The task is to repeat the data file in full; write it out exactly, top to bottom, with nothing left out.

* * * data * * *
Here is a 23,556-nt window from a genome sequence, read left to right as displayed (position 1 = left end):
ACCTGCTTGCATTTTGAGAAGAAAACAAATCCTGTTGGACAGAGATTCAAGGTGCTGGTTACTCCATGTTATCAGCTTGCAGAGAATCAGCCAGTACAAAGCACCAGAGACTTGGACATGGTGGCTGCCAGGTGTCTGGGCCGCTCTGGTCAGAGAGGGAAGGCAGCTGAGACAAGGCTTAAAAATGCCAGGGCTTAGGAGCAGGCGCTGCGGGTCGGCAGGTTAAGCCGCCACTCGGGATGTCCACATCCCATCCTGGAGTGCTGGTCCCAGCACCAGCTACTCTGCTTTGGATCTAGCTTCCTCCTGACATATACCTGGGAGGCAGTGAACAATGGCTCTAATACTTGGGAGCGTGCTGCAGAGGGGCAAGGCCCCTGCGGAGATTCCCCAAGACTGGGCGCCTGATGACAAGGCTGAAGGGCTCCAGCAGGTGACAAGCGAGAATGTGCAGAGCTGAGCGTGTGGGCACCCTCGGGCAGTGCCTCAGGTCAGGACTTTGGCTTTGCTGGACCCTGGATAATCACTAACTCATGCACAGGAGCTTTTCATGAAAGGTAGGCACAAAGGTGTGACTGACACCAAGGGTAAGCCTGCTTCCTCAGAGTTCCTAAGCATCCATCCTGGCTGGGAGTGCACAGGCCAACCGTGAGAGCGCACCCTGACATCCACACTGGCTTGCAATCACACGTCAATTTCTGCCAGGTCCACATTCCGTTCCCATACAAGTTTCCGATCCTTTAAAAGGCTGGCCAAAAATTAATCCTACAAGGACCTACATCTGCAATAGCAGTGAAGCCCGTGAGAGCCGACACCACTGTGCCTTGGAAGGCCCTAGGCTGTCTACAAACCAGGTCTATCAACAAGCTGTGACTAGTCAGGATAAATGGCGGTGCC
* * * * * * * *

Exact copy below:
Here is a 23,556-nt window from a genome sequence, read left to right as displayed (position 1 = left end):
ACCTGCTTGCATTTTGAGAAGAAAACAAATCCTGTTGGACAGAGATTCAAGGTGCTGGTTACTCCATGTTATCAGCTTGCAGAGAATCAGCCAGTACAAAGCACCAGAGACTTGGACATGGTGGCTGCCAGGTGTCTGGGCCGCTCTGGTCAGAGAGGGAAGGCAGCTGAGACAAGGCTTAAAAATGCCAGGGCTTAGGAGCAGGCGCTGCGGGTCGGCAGGTTAAGCCGCCACTCGGGATGTCCACATCCCATCCTGGAGTGCTGGTCCCAGCACCAGCTACTCTGCTTTGGATCTAGCTTCCTCCTGACATATACCTGGGAGGCAGTGAACAATGGCTCTAATACTTGGGAGCGTGCTGCAGAGGGGCAAGGCCCCTGCGGAGATTCCCCAAGACTGGGCGCCTGATGACAAGGCTGAAGGGCTCCAGCAGGTGACAAGCGAGAATGTGCAGAGCTGAGCGTGTGGGCACCCTCGGGCAGTGCCTCAGGTCAGGACTTTGGCTTTGCTGGACCCTGGATAATCACTAACTCATGCACAGGAGCTTTTCATGAAAGGTAGGCACAAAGGTGTGACTGACACCAAGGGTAAGCCTGCTTCCTCAGAGTTCCTAAGCATCCATCCTGGCTGGGAGTGCACAGGCCAACCGTGAGAGCGCACCCTGACATCCACACTGGCTTGCAATCACACGTCAATTTCTGCCAGGTCCACATTCCGTTCCCATACAAGTTTCCGATCCTTTAAAAGGCTGGCCAAAAATTAATCCTACAAGGACCTACATCTGCAATAGCAGTGAAGCCCGTGAGAGCCGACACCACTGTGCCTTGGAAGGCCCTAGGCTGTCTACAAACCAGGTCTATCAACAAGCTGTGACTAGTCAGGATAAATGGCGGTGCC